- Michel Rademaker, Senior Member of the Executive Committee, the International Military Council on Climate and Security, Co-founder and Deputy Director, the Hague Centre for Strategic Studies (HCSS)
Michel has 15 years of hands-on experience as an officer in The Royal Netherlands Army, where he held various military operational and staff posts and also served a term in former Yugoslavia. His fields of expertise include security strategy, policy, concepts and doctrines, technology assessments, geopolitical and economic security implications of climate change, raw materials and energy supply and serious gaming techniques. He has worked extensively on big data analytics and is experienced in building interactive monitors and dashboards.
- Paul Sinning, Executive Director, the Hague Centre for Strategic Studies (HCSS)
Paul specializes in crisis management. After graduating from the Dutch police academy in 1985, he started his career in the police force in Amsterdam. As a police officer he was responsible for several criminal investigation units. His areas of expertise include strategy, organizational development and complex collaboration issues between organizations responsible for security. He has written several articles and books on the topic of crisis management.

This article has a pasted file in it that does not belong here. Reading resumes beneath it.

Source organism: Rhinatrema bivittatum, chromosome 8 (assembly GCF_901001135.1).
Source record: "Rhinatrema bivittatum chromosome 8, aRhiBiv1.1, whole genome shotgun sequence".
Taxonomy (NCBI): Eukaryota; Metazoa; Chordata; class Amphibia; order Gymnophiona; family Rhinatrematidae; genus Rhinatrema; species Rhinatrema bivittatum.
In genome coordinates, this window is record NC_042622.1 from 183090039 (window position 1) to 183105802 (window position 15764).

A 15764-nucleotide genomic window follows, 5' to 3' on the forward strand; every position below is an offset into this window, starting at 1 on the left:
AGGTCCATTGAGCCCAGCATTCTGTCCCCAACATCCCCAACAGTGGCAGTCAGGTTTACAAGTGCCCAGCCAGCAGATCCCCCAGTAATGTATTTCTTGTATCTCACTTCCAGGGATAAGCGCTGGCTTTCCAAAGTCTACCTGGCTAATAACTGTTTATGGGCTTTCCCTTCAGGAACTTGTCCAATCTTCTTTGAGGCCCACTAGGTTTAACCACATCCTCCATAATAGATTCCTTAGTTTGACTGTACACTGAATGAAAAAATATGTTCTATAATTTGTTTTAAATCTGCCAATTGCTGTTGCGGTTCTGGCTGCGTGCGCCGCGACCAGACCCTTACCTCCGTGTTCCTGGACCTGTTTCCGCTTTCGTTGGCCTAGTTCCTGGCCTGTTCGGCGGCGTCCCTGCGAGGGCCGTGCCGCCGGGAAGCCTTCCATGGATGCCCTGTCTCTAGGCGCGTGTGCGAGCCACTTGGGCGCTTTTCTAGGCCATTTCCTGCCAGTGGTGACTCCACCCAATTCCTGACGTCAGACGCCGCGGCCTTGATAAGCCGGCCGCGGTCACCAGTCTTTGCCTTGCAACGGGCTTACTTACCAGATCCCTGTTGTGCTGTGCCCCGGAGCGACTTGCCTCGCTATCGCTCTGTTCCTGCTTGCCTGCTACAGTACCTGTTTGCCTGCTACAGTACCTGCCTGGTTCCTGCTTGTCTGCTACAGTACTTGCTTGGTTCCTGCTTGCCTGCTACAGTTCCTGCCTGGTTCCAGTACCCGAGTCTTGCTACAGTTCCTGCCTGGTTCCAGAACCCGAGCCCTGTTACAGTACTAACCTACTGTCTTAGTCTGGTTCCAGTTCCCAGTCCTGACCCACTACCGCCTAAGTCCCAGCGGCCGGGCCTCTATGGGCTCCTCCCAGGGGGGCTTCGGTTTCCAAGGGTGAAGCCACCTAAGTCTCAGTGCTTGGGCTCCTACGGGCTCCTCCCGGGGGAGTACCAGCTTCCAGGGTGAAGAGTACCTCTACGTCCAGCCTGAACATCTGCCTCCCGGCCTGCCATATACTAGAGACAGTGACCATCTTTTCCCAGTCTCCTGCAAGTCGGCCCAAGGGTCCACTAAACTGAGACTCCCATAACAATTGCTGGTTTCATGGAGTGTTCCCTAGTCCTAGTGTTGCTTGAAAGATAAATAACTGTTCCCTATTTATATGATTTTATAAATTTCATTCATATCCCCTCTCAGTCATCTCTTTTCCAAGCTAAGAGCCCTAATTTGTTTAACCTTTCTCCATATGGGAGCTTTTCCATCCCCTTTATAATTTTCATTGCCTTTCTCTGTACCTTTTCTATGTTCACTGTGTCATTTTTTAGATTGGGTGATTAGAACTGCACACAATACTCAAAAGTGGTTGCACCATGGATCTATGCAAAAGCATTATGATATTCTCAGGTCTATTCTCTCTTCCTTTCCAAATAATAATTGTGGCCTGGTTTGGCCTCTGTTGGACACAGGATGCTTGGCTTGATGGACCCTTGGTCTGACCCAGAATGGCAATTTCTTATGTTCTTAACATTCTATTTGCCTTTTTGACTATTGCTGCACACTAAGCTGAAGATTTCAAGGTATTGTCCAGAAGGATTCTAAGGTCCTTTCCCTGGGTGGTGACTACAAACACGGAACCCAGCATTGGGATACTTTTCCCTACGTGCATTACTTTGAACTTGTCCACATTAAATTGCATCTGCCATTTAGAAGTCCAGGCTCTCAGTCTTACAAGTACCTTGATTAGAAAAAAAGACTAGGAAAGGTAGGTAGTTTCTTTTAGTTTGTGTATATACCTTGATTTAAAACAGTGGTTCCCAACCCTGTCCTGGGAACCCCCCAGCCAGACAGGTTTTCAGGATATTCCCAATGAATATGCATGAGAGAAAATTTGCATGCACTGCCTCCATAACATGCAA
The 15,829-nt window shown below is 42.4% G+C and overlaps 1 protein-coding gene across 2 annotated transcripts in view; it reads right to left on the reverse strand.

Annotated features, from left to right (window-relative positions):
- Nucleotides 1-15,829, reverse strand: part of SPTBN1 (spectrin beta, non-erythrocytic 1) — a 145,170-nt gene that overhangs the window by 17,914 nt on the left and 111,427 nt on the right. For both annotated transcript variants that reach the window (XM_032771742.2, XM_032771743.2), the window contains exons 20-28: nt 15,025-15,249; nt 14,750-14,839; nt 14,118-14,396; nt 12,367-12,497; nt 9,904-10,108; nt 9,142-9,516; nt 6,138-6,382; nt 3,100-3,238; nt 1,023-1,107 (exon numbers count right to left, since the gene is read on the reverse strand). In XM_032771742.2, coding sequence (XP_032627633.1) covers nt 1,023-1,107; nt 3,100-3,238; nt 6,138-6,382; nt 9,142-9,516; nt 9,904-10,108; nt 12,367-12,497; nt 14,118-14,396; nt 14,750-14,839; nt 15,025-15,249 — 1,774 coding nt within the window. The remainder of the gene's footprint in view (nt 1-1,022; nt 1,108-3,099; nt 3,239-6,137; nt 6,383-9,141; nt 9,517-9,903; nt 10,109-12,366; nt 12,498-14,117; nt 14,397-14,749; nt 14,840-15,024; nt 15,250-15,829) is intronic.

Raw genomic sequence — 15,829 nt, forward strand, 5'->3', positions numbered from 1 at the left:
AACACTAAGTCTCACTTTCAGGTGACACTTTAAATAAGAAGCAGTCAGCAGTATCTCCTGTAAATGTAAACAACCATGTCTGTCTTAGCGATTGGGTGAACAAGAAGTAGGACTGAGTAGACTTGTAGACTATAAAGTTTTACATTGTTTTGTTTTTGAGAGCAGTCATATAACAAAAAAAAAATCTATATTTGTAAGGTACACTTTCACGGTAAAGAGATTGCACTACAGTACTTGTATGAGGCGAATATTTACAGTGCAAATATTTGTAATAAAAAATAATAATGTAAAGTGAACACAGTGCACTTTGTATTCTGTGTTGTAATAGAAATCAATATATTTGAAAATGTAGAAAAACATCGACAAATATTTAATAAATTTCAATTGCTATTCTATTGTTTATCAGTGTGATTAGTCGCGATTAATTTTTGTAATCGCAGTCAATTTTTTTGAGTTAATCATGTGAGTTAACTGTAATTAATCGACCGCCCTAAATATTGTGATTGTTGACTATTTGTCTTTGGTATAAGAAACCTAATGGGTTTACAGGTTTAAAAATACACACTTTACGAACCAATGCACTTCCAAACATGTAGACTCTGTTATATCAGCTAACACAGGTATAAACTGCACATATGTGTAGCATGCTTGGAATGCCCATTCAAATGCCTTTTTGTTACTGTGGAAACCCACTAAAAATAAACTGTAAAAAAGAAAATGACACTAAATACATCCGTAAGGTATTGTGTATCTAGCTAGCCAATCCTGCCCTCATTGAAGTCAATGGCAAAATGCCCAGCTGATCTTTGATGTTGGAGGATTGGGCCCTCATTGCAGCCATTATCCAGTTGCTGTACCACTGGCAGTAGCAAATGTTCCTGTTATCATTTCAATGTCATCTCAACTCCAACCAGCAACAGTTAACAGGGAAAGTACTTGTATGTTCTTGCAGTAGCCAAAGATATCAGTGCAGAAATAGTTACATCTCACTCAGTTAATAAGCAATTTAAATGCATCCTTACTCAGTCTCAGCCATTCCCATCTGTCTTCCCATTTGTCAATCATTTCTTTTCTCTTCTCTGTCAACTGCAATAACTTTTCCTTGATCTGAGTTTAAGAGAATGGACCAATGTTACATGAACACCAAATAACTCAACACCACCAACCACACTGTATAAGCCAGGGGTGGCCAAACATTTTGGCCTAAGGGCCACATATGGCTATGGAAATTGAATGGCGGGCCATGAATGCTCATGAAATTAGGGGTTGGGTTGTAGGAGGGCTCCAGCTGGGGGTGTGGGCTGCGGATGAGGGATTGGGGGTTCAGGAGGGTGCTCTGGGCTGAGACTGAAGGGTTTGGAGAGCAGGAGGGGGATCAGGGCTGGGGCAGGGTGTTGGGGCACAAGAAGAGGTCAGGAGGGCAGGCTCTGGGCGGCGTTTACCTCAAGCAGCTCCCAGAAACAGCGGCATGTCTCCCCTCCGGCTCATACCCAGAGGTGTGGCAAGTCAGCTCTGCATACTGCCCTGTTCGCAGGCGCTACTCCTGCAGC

- Rob de Wijk, founder of the Hague Centre for Strategic Studies (HCSS) and Professor of International Relations and Security at the Institute of Security and Global Affairs at Leiden University.
Rob studied Contemporary History and International Relations at Groningen University, and wrote his PhD dissertation on NATO’s ‘Flexibility in Response’ strategy at the Political Science Department of Leiden University. He has written several articles and books on the topic of crisis management, and is currently advising the Dutch government, private corporations and the media about the COVID-19 crisis.
Contact: Francesco Femia, ffemia at csrisks dot org
IMCCS website: www.imccs.org
IMCCS Leadership: https://imccs.org/leadership/
IMCCS full list of Participants: https://imccs.org/council/
IMCCS Institutional Partners: https://imccs.org/council/institutional-partners/
The International Military Council on Climate and Security (IMCCS) is a group of senior military leaders, security experts, and security institutions across the globe dedicated to anticipating, analyzing, and addressing the security risks of a changing climate.